GFDL corpus access provider
The best known of these is Wikipedia. There is often some confusion between that project and the corpus. This confusion is not only tolerated but created by its sysop power structure, many of whom are implicated in sysop vandalism. Wikipedia likes to pretend it is the only such access provider.
Wikinfo and Anarchopedia:Itself are lesser known access providers, in stricter compliance with the GFDL, to the degree that is possible given that it relies on XML export by Wikipedia for most content.
Wikinfo takes a sympathetic point of view, refusing to mix critical and sympathetic views in an article. This is a direct challenge to the neutral point of view wiki ideology that is promoted by Wikipedia, since that view gives maximum power to those who claim to be 'neutral' but are in a position of technologically granted power.
Here at Anarchopedia we - whoever that is keep the critical and sympathetic views together but do not put a sysop power structure in charge of editorial decisions like deletion policy or who is a troll and what alleged or collective identity they do and do not share. See Anarchopedia:troll IP, Anarchopedia:troll ID and Anarchopedia:faction and Anarchopedia:tendency for more on these questions and how we resolve Wikipedia's many authority and hierarchy problems in a more democratic way.
Other corpus access providers focus on particular subsets of the material, and do not have facilities to automatically import via the Wikipedia interface:
In addition, there are many Wikipedia mirrors that do not provide edit access but read-only access. These might or might not be considered to be true access providers but in any case some of them, like NationMaster have added a lot of information that may be of interest for some purposes.
There are several challenges common to all GFDL corpus access providers:
- agreeing on a wikitext standard and priorities to guide wiki code changes to accomodate it; GetWiki and MediaWiki are so far the only options.
- meeting the rigid terms of the GFDL itself, especially with regard to attribution and source access, i.e. to the original text written in the wikitext standard, not the HTML form into which it is rendered for prints or presentation.
- resolving point of view differences, to which there are several approaches:
- neutral point of view tries to do this always within one article, attributing disputed claims, but of course, a systemic bias then applies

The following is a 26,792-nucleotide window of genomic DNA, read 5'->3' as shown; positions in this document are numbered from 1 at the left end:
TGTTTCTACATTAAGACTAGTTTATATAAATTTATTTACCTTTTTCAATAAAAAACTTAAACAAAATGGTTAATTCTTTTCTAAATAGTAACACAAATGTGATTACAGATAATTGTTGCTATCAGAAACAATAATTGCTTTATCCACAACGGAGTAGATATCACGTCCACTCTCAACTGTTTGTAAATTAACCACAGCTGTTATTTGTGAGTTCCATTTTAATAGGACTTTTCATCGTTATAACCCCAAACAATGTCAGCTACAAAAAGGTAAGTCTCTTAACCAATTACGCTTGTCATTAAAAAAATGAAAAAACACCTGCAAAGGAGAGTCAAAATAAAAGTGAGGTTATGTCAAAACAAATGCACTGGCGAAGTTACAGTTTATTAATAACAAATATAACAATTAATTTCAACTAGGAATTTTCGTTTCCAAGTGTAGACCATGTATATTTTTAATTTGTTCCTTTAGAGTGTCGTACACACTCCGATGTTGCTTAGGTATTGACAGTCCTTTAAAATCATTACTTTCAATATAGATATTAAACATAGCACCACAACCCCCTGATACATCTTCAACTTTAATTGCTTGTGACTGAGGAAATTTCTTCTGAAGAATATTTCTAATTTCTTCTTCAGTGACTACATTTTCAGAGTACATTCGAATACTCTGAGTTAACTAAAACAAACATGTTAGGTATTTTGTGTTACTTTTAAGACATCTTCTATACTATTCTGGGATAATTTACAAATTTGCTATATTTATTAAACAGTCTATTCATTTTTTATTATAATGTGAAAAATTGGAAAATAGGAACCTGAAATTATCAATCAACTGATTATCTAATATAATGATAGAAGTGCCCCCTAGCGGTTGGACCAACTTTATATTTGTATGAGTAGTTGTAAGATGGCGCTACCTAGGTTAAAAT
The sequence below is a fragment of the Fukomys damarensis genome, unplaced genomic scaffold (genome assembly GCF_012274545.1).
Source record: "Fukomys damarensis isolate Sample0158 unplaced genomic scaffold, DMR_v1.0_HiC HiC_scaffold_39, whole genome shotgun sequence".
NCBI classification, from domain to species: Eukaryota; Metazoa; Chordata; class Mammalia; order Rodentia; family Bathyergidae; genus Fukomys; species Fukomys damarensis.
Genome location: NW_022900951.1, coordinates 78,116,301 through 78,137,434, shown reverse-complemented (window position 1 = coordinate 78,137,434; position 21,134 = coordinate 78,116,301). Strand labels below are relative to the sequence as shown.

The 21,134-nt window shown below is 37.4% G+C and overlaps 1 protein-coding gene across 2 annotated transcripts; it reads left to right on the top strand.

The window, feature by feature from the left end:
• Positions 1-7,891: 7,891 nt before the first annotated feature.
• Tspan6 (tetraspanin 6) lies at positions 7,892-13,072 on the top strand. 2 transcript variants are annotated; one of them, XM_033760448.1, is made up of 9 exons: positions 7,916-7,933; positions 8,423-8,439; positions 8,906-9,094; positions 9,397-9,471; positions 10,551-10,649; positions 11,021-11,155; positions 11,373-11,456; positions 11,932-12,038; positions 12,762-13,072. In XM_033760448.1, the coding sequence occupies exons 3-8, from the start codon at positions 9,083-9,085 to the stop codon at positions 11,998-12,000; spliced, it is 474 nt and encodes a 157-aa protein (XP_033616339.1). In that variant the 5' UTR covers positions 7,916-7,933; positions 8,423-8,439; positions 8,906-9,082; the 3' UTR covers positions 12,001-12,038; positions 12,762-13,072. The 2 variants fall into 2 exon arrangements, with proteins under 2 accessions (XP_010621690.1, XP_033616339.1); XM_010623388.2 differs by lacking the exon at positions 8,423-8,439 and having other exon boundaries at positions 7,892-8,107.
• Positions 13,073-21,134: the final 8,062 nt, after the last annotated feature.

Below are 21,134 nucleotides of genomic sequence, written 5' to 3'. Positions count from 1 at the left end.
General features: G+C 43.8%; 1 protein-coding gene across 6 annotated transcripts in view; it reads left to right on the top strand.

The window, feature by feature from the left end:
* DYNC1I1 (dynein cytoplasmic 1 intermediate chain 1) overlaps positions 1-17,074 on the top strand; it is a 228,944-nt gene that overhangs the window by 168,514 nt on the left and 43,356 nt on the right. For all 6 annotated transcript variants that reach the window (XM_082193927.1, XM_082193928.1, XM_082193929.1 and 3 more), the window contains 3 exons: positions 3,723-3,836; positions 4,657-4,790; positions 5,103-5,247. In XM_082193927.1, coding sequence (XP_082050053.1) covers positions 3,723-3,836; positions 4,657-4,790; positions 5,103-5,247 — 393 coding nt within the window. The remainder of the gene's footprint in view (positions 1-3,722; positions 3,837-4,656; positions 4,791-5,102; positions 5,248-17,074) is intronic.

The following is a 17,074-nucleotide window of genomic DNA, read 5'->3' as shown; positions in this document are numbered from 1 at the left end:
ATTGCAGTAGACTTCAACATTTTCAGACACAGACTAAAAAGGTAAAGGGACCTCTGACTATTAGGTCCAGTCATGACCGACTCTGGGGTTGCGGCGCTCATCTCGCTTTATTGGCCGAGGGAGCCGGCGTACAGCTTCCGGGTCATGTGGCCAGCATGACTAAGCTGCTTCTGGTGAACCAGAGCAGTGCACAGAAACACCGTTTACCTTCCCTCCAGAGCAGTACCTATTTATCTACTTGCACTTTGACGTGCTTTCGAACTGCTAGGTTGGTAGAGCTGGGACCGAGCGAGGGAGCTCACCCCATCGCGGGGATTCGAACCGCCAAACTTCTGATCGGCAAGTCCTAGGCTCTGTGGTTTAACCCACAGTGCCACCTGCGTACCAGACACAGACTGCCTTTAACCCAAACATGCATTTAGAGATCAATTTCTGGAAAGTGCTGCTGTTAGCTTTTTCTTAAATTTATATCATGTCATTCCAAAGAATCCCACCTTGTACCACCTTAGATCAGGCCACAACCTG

- multiple point of view tries to separate views into articles of their own, e.g. as at Metaweb or via the "faction" system proposed at some wikis
- sympathetic point of view tries to separate positive and negative views, whatever that means
- dealing with server load, especially for full text search
- inadequate PHP-based software like MediaWiki and GetWiki - a concern Metaweb's supporters are paying particular attention to
- compiling and collaborative filtering to present adapted articles - a concern Consumerium takes very seriously
- governance problems in deal with a very large group of editors, see rule of 150 for one possible limit to this
- Tracking with change to the GFDL corpus as a whole, so that the best material can be copied into those services interested in presenting it to their users.
There are proposals extant to track all changes to the GFDL corpus in any of the known access providers, and perhaps simplify signup for jabber or other services that could serve as basis for interwiki identity standard. Such proposals are simplified by an interwiki link standard and standard wiki URI, though they are not strictly required simply for tracking.
- Richard Stallman's initial plans for the GFDL corpus
- History of the first GFDLcap, GNUpedia (Spanish - english translation)
Probably the best reference on this question is en: CreativeCommons: GFDL corpus access provider] since Creative Commons and their Common Content initiative and CC-by-sa license provide a clear alternative to GFDL and they have a strong motive to work closely with all such access providers to achieve dual licensed GFDL and CC-by-sa content.